"In the future, everyone will be world-famous for 15 minutes,” Andy Warhol famously predicted in 1968. Could the world, in the twilight years of the swinging sixties, imagine to what extent Warhol’s statement was to ring true decades later? How very different the 1960s were from today. Television had come of age during the start of the decade with families huddled around TV sets to watch the first live televising of a presidential election; John F Kennedy taking the White House in 1961, and the pictures of Neil Armstrong taking man’s first steps on the moon in July 1969. TV was the event; all a far cry from the 24/7 and the 360-degree total web coverage we expect, enjoy and endure in our interconnected society today.
Warhol, like Marshall McLuhan – the philosopher of communication theory best known for coining the phrases ‘the medium is the message’ and the ‘global village’, predicted a world where fame for fame’s sake, unlike presidential campaigns and moonwalking, might be the norm. And so arrived reality TV; a world where members of the public were either plucked out or fought their way out of obscurity to be lit briefly under the spotlight of fame – think Jade Goody of Big Brother; think Joey Essex of The Only Way Is Essex; think Susan Boyle of Britain’s Got Talent.
So across our 21st century planet, which has an unimaginably different media landscape from the utopian McLuhan and Warhol era, what has the impact of the promise of TV’s instant celebrity been on the design world I wonder? How have we assimilated this not-so recent cultural phenomenon across the creative industries and to what expense? Do designers crave fame to the same extent as TV’s Z-Listers do?
I have been teaching for almost as long as I have been designing and illustrating, and an initiative I first introduced at Camberwell College of Art in the early 1990s – exported to the University of Brighton and Kingston University – is a lecture series entitled ‘How I got to where I am now, from where you are now’. A simple format – every week an alumnus of the graphic design or illustration courses would present their body of work, explaining the highs and lows; the good, the bad and the ugly of their career to date. This was an opportunity for students to hear first-hand how commissions had been tackled; how careers had been shaped and how awards had been won.
It was a platform, ahead of the glut of design conferences recently popping up across the globe, to look, listen and learn from the best creative practitioners explaining their process of design – it was always about the artwork and never about the adulation. Students learnt about design thinking and doing, and not about design ‘stardom’. And at London College of Communication, where I am Dean of the School of Design and Professor of Illustration, we have recently appointed alumni Angus Hyland of Pentagram and Jonathan Kenyon and John Glasgow of Vault 49 as Visiting Fellows. Not because of their fame, although admittedly it’s done no harm, but because of their expertise across solidly built, and solidly maintained, careers in design.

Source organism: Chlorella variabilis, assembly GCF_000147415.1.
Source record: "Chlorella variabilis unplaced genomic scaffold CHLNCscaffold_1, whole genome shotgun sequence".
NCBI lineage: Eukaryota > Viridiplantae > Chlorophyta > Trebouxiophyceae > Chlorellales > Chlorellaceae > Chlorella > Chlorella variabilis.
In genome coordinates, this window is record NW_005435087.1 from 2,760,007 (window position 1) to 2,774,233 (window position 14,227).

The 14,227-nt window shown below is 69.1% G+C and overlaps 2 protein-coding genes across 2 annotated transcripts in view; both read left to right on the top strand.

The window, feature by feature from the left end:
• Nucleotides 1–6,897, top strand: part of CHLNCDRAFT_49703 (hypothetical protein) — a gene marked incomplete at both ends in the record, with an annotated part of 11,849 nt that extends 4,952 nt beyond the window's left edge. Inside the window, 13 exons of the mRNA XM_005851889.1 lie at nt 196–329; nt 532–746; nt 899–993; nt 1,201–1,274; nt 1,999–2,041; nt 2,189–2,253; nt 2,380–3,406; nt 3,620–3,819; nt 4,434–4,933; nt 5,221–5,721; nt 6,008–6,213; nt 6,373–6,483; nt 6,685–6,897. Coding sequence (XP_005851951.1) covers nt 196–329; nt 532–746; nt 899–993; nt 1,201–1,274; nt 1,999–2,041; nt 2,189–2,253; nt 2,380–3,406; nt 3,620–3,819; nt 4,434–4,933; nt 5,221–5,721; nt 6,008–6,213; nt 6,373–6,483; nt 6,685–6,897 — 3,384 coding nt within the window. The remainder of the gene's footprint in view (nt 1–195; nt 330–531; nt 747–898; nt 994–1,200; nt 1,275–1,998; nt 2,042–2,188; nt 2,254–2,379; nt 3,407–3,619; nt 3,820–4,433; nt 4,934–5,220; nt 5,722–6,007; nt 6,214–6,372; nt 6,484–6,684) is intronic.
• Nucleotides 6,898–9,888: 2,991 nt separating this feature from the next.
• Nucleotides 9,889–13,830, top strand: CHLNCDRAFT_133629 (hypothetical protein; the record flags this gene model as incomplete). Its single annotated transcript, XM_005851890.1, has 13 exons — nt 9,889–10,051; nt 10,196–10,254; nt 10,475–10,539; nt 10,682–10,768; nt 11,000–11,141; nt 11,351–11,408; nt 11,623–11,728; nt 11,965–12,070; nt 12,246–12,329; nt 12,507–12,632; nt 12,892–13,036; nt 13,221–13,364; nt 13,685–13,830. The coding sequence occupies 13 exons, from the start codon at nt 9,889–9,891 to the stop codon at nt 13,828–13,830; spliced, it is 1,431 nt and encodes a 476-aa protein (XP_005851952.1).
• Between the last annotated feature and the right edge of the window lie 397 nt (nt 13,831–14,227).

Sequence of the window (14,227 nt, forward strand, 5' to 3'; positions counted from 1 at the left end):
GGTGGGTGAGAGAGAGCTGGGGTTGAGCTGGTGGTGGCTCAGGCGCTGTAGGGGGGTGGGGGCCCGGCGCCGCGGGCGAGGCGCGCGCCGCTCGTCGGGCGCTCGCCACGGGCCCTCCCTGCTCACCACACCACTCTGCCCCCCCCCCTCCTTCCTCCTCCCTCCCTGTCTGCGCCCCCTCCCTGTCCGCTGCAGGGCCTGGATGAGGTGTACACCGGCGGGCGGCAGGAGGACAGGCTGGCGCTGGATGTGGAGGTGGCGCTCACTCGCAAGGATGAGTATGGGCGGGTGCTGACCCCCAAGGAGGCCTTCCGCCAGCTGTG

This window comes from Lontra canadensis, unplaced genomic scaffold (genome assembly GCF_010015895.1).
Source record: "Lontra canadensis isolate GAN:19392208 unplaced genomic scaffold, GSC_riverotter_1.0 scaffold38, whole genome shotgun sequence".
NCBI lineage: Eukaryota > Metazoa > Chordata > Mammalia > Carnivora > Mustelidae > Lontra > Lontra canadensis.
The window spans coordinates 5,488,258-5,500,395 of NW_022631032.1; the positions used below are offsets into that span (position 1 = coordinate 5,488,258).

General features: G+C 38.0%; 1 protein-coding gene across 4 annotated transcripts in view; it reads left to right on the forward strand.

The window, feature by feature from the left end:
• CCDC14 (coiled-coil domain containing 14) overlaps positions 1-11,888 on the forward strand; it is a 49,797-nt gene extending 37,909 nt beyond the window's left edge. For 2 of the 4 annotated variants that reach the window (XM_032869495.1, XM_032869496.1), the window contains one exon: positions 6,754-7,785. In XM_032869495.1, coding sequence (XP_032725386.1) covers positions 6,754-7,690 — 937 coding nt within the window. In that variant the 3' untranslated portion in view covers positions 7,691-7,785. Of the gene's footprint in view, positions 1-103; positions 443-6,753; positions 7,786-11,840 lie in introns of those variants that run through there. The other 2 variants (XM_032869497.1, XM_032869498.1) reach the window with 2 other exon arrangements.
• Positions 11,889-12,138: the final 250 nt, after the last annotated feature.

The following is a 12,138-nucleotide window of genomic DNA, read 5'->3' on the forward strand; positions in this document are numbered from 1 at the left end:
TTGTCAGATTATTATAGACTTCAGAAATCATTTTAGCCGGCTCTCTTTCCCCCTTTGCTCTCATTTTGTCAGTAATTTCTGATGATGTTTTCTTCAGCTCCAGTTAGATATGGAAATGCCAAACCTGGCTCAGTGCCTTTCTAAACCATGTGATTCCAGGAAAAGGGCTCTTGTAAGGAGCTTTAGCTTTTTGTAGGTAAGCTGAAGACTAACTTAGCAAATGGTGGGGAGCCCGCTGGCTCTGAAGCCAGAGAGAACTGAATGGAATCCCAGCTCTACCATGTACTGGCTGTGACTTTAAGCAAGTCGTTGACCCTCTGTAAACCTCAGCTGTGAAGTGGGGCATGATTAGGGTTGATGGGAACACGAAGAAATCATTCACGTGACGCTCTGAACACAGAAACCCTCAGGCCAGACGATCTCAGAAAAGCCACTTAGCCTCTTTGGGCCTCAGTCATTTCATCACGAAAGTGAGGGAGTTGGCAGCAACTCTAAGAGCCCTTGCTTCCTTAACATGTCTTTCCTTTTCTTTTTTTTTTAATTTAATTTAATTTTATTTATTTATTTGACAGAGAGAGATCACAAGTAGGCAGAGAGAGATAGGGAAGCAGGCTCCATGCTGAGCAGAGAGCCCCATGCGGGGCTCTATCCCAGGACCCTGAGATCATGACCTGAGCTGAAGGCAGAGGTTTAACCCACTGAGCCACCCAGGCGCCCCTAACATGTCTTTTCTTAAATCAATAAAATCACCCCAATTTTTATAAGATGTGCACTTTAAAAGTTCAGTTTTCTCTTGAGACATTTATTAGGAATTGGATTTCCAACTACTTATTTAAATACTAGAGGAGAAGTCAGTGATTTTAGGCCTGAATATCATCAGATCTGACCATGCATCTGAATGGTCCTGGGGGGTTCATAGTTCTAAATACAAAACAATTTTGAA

However I wonder whether, in our oh-so-noisy Facebook / Twitter / Instagram / YouTube-dominated world, a newer generation of designers is clambering for attention before that attention is really due. Before the web – and some of us actually inhabited the planet BC (Before Computers), a vastly different place from AD (After Digital) – was a place where designers built their reputations with solid portfolios of great work. Many of today’s new blood, however, seem to believe that there’s something special to be found in the instant gratification of a Facebooked / Tweeted / Instagrammed / YouTubed project. I am witness to a glut of digital self-promotion that’s seemingly thrust upon an audience with the sole intention of staking their claim to 15 minutes, or 15 seconds according to Snapchat, under the spotlight. They’re all attempts to establish a reputation ahead of a reputation being truly deserved.
Strong reputations are built out of strong careers, in turn built out of strong bodies of work. My advice is simple: hold tight, and resist the temptation to make a claim for fame. It will surely come to those that deserve it, but all in good time.
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